Thinking About the Unthinkable in Libya

Recent claims that an attempt to rescue the American Ambassador in Libya was vetoed by someone high up in the administration raises a disturbing question. Did someone higher up want the Ambassador and/or others at the consulate to die?

Investigators need to examine this possibility. One potential problem might be that the action resulted from the same type of “failure to communicate” that caused the death of Canterbury Archbishop Thomas Becket in 1170. King Henry II was locked in a long running dispute with Beckett and at some point said something that caused his knights to mistakenly believe the king wanted Becket dead.

Someone in the White House may have believed that President Barack Obama wished something bad would happen to Ambassador Chris Stevens or someone else at the Libyan Consulate. When the report of the attack came in such an individual might have decided the attack would help the President get what he wanted and vetoed a rescue. I hope this is not what happened, but it is a possibility that deserves investigation.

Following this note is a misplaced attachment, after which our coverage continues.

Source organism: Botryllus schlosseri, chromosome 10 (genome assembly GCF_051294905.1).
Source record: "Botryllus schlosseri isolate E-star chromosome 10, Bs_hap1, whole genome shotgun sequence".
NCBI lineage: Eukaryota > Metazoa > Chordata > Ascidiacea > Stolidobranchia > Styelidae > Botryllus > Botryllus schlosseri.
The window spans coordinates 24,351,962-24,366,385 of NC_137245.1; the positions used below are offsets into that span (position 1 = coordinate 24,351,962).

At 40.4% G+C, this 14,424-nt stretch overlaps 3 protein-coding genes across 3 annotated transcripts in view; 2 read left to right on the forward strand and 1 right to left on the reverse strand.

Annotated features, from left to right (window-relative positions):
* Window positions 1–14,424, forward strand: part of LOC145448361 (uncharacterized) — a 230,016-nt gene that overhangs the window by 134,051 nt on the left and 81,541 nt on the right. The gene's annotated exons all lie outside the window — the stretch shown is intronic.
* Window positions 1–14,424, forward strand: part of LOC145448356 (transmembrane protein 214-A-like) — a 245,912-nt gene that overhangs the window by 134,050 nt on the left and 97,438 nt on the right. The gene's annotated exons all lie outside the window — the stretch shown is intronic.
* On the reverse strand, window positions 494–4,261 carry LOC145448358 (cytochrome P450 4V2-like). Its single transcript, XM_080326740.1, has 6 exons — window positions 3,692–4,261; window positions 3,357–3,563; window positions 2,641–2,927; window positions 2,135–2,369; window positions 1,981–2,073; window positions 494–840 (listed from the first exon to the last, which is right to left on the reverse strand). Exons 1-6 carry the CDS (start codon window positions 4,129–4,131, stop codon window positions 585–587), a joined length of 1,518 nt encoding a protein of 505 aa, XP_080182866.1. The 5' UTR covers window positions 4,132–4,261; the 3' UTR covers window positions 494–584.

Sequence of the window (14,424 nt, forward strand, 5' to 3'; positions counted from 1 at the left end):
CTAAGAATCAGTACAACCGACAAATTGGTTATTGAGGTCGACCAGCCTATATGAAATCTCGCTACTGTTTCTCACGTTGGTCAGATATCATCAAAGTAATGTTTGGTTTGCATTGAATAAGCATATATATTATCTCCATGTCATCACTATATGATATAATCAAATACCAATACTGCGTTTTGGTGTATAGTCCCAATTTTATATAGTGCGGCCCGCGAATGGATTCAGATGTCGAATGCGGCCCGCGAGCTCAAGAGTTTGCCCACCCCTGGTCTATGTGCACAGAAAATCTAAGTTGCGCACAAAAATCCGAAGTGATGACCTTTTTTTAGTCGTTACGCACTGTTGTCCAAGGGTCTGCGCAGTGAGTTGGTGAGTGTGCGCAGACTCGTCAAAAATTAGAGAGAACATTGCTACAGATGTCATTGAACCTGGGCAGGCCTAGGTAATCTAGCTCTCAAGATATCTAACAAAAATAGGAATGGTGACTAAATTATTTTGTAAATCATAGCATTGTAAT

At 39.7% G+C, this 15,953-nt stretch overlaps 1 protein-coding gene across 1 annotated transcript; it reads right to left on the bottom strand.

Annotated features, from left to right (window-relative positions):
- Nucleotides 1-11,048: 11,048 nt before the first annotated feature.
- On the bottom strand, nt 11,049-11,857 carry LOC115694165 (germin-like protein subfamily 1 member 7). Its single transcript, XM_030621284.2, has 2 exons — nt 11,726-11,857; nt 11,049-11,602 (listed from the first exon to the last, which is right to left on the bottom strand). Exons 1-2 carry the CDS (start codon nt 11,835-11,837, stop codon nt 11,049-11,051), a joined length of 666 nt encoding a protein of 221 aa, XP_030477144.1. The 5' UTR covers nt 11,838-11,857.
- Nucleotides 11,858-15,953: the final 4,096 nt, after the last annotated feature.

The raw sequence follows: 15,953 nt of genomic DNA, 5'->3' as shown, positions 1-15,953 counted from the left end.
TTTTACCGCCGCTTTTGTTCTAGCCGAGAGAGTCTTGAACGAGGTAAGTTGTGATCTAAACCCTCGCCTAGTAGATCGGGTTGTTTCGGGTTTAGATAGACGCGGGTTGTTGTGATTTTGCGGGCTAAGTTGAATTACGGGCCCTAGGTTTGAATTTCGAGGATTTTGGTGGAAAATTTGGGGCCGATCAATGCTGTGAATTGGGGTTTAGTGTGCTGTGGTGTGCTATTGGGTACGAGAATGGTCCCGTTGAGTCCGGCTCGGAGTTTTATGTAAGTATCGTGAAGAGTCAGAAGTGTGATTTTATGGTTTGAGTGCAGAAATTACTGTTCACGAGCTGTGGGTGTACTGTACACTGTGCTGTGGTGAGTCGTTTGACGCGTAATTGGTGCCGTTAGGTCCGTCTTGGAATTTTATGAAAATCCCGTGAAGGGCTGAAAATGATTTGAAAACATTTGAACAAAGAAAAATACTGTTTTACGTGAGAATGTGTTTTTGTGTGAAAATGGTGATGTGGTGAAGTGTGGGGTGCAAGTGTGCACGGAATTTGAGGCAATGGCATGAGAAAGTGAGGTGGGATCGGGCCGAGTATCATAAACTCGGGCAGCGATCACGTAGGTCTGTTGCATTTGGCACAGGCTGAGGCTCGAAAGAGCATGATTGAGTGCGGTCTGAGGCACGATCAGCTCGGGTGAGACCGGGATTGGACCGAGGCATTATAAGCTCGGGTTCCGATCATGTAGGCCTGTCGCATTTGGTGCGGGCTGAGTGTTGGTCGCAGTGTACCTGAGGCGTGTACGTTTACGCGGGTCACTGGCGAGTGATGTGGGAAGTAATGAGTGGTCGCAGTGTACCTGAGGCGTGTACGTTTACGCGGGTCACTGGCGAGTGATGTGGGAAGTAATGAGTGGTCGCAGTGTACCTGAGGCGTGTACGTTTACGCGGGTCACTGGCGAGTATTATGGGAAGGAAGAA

I believe we can reject the possibility that Obama was worried about civilian casualties because Obama didn’t worry about that possibility when he was trying to overthrow the Libyan government and hasn’t worried about that possibility when authorizing drone strikes in Pakistan.

I initially thought the Obama administration simply didn’t have resources available to rescue people at the consulate because it didn’t recognize the potential threat due to the continued instability in Libya. However, the stories about the veto of a rescue attempt indicate rescue resources were available.

We know from the killing of Osama bin Laden that the Obama White House has the capability to monitor events like the attack on the Libyan consulate. Thus it is unlikely that the failure to respond was due to a lack of information. Either someone in the administration didn’t want to respond or Obama’s approval was needed and he was sleeping or brewing beer or something and didn’t want to be disturbed.


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